Diagnosing Rheumatoid Arthritis
Citrulline Antibody Test
There is no singular test for diagnosing rheumatoid arthritis. The diagnosis is based on the clinical presentation. Ultimately, rheumatoid arthritis is diagnosed based on a combination of the presentation of the joints involved, characteristic joint swelling and stiffness in the morning, the presence of blood rheumatoid factor (RF test or RA test) and citrulline antibody, as well as findings of rheumatoid nodules and radiographic changes (X-ray testing). It is important to understand that there are many forms of joint disease that can mimic rheumatoid arthritis.
What is citrulline antibody?
Citrulline antibody is an immune protein (antibody) that binds to a nonstandard amino acid (citrulline) that is formed by removing amino groups from the natural amino acid, arginine. A chemical process known as citrullination causes this change to occur. Citrulline antibodies are measured with a blood (serum) test that is analyzed in laboratories. The test is also known as anti-citrulline antibody, cyclic citrullinated peptide antibody (CCPA), anti-cyclic citrullinated peptide antibody, and anti-CCP.
Research suggests that in the joints of patients with rheumatoid arthritis, proteins may be changed to citrulline as part of the process that leads to inflammation of the rheumatoid joint.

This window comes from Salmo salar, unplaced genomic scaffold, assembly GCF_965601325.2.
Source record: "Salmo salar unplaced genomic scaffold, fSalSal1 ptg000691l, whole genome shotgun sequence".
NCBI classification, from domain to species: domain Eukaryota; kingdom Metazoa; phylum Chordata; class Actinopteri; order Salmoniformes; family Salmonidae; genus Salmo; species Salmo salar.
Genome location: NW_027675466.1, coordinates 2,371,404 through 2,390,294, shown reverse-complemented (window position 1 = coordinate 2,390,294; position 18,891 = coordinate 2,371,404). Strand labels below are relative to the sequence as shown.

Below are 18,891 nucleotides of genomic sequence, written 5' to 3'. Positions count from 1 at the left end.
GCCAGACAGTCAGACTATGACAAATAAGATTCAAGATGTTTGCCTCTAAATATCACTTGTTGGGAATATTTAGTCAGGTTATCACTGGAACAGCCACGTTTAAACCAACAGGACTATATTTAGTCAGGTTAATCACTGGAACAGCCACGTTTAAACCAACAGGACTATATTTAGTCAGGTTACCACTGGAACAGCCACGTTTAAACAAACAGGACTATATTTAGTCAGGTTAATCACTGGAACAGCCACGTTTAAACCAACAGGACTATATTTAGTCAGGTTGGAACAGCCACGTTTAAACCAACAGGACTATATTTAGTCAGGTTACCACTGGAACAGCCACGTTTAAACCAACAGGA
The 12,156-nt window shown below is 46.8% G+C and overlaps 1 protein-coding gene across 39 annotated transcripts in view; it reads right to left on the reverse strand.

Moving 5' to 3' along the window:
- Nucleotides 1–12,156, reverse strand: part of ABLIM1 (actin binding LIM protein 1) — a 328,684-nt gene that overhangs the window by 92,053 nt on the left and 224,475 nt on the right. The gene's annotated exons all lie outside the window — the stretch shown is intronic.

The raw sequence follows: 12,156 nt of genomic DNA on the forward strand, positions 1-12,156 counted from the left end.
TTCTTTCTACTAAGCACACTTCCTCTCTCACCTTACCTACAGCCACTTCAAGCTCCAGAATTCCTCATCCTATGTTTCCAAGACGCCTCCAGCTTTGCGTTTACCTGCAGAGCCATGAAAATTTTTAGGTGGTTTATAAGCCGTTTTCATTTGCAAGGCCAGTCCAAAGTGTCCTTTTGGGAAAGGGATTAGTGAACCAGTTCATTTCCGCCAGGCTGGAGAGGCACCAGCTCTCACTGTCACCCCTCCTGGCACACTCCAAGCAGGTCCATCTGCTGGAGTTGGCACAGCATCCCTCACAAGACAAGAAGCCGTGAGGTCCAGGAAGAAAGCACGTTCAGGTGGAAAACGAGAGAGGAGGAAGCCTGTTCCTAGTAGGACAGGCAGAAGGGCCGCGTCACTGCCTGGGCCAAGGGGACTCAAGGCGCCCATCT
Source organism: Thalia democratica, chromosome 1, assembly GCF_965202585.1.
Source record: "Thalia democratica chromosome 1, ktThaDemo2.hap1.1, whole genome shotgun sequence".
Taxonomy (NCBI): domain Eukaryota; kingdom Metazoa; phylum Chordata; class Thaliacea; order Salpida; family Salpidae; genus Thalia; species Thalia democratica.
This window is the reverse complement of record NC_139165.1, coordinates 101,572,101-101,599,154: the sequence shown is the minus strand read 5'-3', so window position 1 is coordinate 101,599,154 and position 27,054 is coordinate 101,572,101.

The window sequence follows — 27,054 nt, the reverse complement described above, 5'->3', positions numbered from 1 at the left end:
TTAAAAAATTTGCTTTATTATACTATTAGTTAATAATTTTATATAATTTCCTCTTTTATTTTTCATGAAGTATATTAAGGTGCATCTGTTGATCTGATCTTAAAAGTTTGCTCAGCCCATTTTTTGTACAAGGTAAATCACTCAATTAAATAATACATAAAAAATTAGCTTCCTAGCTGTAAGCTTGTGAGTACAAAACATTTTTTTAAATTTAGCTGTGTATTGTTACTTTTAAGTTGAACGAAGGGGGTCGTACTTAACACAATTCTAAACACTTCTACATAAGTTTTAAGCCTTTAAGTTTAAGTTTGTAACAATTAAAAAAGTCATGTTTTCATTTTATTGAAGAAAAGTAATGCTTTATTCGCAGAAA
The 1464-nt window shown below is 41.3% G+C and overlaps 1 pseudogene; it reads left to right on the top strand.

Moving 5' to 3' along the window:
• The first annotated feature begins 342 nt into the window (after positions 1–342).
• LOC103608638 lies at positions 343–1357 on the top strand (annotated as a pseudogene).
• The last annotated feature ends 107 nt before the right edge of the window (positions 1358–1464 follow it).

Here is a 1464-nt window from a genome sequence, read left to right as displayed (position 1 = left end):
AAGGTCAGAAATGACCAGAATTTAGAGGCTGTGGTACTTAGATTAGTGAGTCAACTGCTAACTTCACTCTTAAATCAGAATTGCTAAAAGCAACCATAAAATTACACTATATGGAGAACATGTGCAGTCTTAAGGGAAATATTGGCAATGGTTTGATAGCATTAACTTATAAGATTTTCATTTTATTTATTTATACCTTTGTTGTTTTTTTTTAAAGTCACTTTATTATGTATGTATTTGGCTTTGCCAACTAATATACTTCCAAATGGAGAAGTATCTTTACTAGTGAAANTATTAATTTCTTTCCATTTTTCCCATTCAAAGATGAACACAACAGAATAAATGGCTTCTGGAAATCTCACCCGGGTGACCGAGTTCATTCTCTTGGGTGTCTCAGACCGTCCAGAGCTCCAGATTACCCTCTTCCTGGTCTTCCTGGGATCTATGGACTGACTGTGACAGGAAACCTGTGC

For what is citrulline antibody used?
Citrulline antibody is present in the blood of most patients with rheumatoid arthritis. It is used in the diagnosis of rheumatoid arthritis when evaluating patients with unexplained joint inflammation. A test for citrulline antibodies is most helpful in looking for the cause of previously undiagnosed inflammatory arthritis when the substance detected by the traditional blood test for rheumatoid arthritis, rheumatoid factor, is not present. Citrulline antibodies have been felt to represent the earlier stages of rheumatoid arthritis in this setting and may be positive when the rheumatoid factor (RF) test is negative.
The citrulline antibody test then can be used by doctors to encourage them to proceed with the optimal treatments directed toward rheumatoid arthritis. Research has found that the presence of citrulline antibodies has also been associated with a greater tendency toward more destructive forms of rheumatoid arthritis.
Medically Reviewed by a Doctor on 8/24/2016